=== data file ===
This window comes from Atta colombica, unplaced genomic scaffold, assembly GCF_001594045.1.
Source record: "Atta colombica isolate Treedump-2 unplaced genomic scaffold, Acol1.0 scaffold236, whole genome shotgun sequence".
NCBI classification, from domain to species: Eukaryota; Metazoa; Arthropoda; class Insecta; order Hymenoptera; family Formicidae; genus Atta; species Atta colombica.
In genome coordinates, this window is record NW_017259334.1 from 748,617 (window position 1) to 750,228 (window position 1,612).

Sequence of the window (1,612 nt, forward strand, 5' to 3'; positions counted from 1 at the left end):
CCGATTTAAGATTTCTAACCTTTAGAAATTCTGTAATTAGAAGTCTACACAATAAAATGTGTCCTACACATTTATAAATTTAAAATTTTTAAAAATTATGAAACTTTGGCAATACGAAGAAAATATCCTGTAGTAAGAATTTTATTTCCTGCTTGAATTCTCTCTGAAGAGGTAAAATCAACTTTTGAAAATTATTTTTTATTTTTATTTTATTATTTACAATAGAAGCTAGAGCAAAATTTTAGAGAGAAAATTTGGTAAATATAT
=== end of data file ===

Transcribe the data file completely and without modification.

This window comes from Atta colombica, unplaced genomic scaffold, assembly GCF_001594045.1.
Source record: "Atta colombica isolate Treedump-2 unplaced genomic scaffold, Acol1.0 scaffold236, whole genome shotgun sequence".
NCBI classification, from domain to species: Eukaryota; Metazoa; Arthropoda; class Insecta; order Hymenoptera; family Formicidae; genus Atta; species Atta colombica.
In genome coordinates, this window is record NW_017259334.1 from 748,617 (window position 1) to 750,228 (window position 1,612).

Sequence of the window (1,612 nt, forward strand, 5' to 3'; positions counted from 1 at the left end):
CCGATTTAAGATTTCTAACCTTTAGAAATTCTGTAATTAGAAGTCTACACAATAAAATGTGTCCTACACATTTATAAATTTAAAATTTTTAAAAATTATGAAACTTTGGCAATACGAAGAAAATATCCTGTAGTAAGAATTTTATTTCCTGCTTGAATTCTCTCTGAAGAGGTAAAATCAACTTTTGAAAATTATTTTTTATTTTTATTTTATTATTTACAATAGAAGCTAGAGCAAAATTTTAGAGAGAAAATTTGGTAAATATAT